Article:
As doctors, our empathy is everything. We listen to our patients, we hold their hands. We reflect, learn and we are encouraged to show candour when things do go wrong. We absorb their suffering and hope to be there in their time of need. We do this in the hope that our patients, their families and, ultimately, our societies will become happier and healthier. Politicians see us as numbers. We see the humanity, we witness the tragedies.

This is why we have taken the drastic step of protesting during lockdown. It was not something we wanted to do or ever considered before. But having observed the death of pregnant nurse Mary Agyapong, we were spurred into public action.

First, there was a solo protest outside Downing Street to raise awareness about the lack of guidance for pregnant healthcare workers. Last week, a group of doctors returned to Downing Street to mark the end of ‘Clap for Carers‘ and make clear to the Government that its applause or platitudes would not be accepted. We are now preparing for judicial review as a last resort.

To be silent is to be complicit. It is not ‘political’ to call out racism.

We know that in the UK, black mothers are five times more likely than white mothers to die during childbirth. Yet, our institutions continue to avoid addressing the elephant in the room.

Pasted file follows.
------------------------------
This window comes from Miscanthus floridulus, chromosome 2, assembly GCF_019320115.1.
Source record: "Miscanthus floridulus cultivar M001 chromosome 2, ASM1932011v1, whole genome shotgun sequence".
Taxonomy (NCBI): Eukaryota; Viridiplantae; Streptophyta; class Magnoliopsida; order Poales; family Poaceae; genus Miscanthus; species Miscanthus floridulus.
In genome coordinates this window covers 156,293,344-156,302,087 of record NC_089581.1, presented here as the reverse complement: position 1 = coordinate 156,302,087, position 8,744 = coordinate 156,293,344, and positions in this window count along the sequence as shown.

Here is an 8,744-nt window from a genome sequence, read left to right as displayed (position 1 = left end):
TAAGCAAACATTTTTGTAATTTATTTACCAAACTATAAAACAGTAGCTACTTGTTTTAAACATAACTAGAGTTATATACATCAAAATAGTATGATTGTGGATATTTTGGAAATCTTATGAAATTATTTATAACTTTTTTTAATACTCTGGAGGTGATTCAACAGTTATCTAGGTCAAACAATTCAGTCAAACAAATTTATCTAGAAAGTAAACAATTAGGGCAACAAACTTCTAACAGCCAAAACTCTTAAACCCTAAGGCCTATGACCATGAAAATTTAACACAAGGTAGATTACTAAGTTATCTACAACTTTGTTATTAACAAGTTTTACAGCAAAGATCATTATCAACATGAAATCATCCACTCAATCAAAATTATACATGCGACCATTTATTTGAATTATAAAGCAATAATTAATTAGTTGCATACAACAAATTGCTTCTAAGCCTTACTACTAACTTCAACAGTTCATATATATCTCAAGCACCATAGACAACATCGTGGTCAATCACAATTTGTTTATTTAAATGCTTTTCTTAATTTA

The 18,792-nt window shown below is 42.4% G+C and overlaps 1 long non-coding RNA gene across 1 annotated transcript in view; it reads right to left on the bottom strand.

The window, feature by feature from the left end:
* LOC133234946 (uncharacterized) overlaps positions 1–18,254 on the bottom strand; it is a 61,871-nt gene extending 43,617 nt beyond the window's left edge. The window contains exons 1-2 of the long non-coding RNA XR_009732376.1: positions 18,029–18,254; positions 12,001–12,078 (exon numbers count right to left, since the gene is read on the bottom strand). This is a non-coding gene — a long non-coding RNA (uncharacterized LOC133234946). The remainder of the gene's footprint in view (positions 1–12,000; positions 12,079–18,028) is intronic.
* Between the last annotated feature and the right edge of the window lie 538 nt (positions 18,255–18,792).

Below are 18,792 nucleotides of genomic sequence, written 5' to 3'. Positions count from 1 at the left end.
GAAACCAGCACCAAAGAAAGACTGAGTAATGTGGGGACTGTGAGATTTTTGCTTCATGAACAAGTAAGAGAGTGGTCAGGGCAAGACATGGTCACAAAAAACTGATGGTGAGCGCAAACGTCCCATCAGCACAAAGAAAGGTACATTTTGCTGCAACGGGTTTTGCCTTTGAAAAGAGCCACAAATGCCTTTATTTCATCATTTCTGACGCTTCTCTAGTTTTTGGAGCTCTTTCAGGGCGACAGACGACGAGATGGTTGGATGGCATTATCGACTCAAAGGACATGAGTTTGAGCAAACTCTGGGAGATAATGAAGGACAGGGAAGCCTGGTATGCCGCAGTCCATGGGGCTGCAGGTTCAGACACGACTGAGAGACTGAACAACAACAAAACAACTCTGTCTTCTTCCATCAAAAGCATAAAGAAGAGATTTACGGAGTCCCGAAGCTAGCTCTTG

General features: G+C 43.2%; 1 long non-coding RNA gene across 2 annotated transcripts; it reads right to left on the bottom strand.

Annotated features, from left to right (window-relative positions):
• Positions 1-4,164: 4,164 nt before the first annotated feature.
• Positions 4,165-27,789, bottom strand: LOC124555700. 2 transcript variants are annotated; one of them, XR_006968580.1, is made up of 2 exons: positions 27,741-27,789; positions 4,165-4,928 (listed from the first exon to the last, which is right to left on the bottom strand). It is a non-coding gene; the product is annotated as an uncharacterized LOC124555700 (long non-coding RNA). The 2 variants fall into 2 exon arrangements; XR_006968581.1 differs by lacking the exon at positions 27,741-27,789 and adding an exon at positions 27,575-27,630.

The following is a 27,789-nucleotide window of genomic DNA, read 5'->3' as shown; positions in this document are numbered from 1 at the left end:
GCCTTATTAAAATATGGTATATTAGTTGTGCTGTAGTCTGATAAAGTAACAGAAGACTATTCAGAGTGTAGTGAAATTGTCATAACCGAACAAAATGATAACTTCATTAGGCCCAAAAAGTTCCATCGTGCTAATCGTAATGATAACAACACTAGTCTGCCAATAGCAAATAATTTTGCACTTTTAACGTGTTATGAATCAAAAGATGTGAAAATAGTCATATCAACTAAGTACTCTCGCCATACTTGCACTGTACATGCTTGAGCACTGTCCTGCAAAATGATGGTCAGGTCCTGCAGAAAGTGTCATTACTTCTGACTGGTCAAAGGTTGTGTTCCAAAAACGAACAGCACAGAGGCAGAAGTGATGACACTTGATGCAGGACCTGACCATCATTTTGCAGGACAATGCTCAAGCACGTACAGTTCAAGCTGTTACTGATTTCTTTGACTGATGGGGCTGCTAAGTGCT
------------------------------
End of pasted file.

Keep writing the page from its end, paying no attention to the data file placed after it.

in his landmark inquiry into the death of Stephen Lawrence, Sir William Macpherson described institutional racism as “the collective failure of an organisation to provide an appropriate and professional service to people because of their colour, culture, or ethnic origin. It can be detected in processes, attitudes or behaviour which amount to discrimination through unwitting prejudice, ignorance, thoughtlessness and racist stereotyping which disadvantages minority ethnic people”.

Is the NHS institutionally racist? Consider that we have to pose the question at all and you probably have your answer.

In 1998, the Acheson Report provided recommendations to reduce health inequalities. To consider the socio-economic inequalities of BAME groups, services should be sensitive to the needs of BAME groups and their respective health needs, and BAME groups should be specifically considered when providing and planning healthcare.

The Government can continue to pay lip service to the BAME community, but progress will not be made while the virus of institutional racism is still pervasive.

While BAME patients, doctors and nurses all search for answers, the burden must lie with the institutions themselves to look within and to interrogate their existing processes. But, while naked racism drips down from the top of society and existing power structures are built for inertia, the victims of systemic discrimination will forever be left to grope aimlessly for transformation.

For many of the victims, any change will come too late.

Our message to leaders of British institutions and politicians is clear: we have spoken up because you chose to remain silent. There are lives at risk. Take responsibility.

Dr Meenal Viz and Dr Nishant Joshi are frontline medical doctors working in the NHS

This article was filed under
, , , , , , , , , , , , , ,